While a depositor's failure to give his bank timely notice that forged checks have been charged against his account "is a good defense... the bank has the burden of proof" (Peoples City Bank v. John Hancock Mutual Life Insurance Company, 353 Pa. 123, 131, 44 A.2d 514) of its lack of knowledge in such connection, free from any fault of its own. That is so as a matter of contract (and not tort) law which is applicable to the debtor-creditor relationship. In an interesting and well-considered opinion in R. H. Kimball, Inc. v. Rhode Island Hospital National Bank, 72 R.I. 144, 153-154, 48 A.2d 420, Mr. Chief Justice FLYNN, speaking for the Supreme Court of Rhode Island, said, -- "... in the absence of any contract limitation and where payment by the bank of a forged check has been unquestionably established, there is ample authority that the bank must then affirmatively show that it had exercised due diligence in its transactions with the forger before it can put in issue the depositor's alleged negligence. The substance of that rule is stated or applied in 7 Am. Jur. 371, § 516; National Dredging Co.

[ 367 Pa. Page 466]

    for the jury. Under the evidence, it cannot be said as a matter of law that the defendant was not guilty of a want of care.

Even the evidence which the defendant offered in an effort to show lack of timely notice of the forgeries by the depositors was entirely oral. Its credibility and weight were for the jury's appraisal and determination. The fact that the depositors knew within a week of receiving their bank statement and returned checks on September 20th that forgeries had been charged to their account and did not at once so notify the bank did not preclude the plaintiffs from setting up the forgeries if the bank knew or, by the exercise of reasonable care, should have known of them. In any view, therefore, the case was properly for the jury.

Judgment reversed and here entered for the plaintiffs on the verdict.


Judgment reversed and here entered for the plaintiffs on the verdict.


Judgment for defendant n. o. v. was entered in the Court of Common Pleas of Beaver County by the trial judge, F. CORTEZ BELL, and Judges ROBERT E. McCREARY and MORGAN H. SOHN, sitting en banc. Believing, as I do, that the conclusion reached by that court was correct, I must dissent from our present action in reversing it.

It seems to me that both facts and law are stated in the majority opinion very inadequately.

First as to the facts, -- and in that connection I shall rely only upon the testimony of plaintiffs themselves.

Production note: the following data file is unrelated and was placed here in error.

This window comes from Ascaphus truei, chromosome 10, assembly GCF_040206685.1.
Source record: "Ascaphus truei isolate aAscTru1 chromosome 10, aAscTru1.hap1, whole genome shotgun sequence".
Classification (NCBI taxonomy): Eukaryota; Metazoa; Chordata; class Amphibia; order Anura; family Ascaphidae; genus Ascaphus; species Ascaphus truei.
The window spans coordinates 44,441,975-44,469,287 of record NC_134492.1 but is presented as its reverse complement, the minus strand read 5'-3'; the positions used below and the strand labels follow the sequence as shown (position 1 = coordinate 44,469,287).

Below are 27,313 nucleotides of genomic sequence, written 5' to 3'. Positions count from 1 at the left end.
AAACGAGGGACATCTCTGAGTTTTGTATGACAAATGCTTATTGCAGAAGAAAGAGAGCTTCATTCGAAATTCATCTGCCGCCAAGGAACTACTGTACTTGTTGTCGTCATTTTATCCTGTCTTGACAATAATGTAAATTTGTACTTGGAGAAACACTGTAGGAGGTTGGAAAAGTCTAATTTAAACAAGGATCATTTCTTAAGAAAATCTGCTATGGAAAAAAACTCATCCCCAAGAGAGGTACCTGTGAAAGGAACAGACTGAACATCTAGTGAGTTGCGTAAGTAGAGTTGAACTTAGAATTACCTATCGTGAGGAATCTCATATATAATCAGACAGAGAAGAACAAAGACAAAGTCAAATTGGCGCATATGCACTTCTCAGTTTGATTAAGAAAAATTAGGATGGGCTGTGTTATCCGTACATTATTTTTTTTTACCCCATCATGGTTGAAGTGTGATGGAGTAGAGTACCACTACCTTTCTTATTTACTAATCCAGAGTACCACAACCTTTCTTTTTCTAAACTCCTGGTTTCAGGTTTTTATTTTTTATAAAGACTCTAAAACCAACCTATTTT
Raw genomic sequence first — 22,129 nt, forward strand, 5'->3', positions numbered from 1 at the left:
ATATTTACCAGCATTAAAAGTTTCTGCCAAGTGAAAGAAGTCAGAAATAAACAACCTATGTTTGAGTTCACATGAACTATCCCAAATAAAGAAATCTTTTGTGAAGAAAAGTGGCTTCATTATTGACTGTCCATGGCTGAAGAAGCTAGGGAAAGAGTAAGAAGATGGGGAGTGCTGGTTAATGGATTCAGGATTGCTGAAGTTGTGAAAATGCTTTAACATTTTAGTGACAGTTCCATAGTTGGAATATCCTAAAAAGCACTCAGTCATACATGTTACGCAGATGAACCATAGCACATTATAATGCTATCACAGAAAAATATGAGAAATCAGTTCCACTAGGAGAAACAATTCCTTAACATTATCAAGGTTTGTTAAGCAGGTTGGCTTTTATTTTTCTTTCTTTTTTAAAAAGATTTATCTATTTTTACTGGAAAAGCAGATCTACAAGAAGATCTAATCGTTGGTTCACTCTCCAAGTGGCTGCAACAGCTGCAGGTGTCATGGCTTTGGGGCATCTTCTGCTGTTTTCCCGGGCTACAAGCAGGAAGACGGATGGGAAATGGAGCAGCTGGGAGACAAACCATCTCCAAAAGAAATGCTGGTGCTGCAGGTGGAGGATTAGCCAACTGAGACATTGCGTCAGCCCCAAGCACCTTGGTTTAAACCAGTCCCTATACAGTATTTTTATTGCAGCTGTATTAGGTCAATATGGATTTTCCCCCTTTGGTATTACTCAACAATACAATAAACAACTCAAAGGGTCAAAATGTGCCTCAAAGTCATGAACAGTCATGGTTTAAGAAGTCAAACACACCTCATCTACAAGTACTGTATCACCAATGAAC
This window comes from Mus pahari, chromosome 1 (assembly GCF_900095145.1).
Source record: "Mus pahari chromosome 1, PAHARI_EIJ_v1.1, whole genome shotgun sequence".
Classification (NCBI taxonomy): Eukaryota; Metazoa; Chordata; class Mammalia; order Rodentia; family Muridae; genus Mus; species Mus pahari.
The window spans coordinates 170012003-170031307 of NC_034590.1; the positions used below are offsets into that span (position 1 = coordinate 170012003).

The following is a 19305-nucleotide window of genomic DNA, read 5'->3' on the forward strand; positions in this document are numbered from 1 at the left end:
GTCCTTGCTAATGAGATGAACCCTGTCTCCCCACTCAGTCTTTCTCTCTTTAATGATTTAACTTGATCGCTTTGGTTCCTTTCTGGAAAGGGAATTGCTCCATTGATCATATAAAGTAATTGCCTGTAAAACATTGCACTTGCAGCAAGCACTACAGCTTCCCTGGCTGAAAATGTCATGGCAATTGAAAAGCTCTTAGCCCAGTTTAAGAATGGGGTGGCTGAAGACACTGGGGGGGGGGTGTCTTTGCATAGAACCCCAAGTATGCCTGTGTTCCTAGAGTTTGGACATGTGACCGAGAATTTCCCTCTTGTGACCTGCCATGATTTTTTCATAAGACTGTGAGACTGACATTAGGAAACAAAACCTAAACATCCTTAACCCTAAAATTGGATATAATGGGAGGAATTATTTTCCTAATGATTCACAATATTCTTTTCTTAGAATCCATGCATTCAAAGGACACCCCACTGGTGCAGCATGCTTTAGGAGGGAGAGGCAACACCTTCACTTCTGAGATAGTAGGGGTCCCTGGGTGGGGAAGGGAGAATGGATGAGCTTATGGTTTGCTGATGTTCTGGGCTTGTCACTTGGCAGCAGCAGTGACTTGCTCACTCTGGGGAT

The forger, William Jackson, was the son of plaintiff Fannie L. Johnson and the step-son of plaintiff A. A. (Alexander) Johnson, and he made his home with them. The checks for the bank's payment of which they obtained a verdict were forged by Jackson in the period

[ 367 Pa. Page 468]

    from July 23 to September 18, 1948. Plaintiffs had gone south on a vacation trip on July 23 and Johnson testified that when they left on that day there was a balance in their joint checking account of $3,723; after their return they made deposits in August aggregating $135, so that when, on September 20, Johnson visited the bank to get a statement of their account he knew that the balance to their credit should have been $3,858. The clerk told him, however, that the balance was then only $1,188 (Johnson so testified; the correct amount was actually $1,088). Thus faced with what must have been to him a staggering revelation, Johnson contented himself by merely remarking to the clerk: "I know I had more money than that"; he also claims to have said: "I say the money is misappropriated". He apparently had immediate (but unexpressed) suspicions as to the reason for the shortage because he then and there transferred $738 from the checking account into a savings account in his own name, -- obviously to prevent future shrinkages, -- and immediately upon reaching home and examining the cancelled checks which he had received from the bank he sent for Jackson and opened conversation with him by the accusatory question: "What did you mean by doing a thing of that kind?" Jackson at once confessed to the forgeries and asked for three days time in which to see if he could restore the money and afterwards for additional time in order to consult relatives in Chicago to see if they could help him out. His efforts in that direction failing, Johnson and Jackson entered into a written agreement on September 28 in which Jackson agreed to pay $2,700, the then approximate amount of the forgeries, in installments of $75 every two weeks. All that he was able to pay under this agreement, however, was $40, and finally, on November 16, Johnson had him arrested; he was bound over by the Alderman for court; he pleaded guilty and was sentenced on December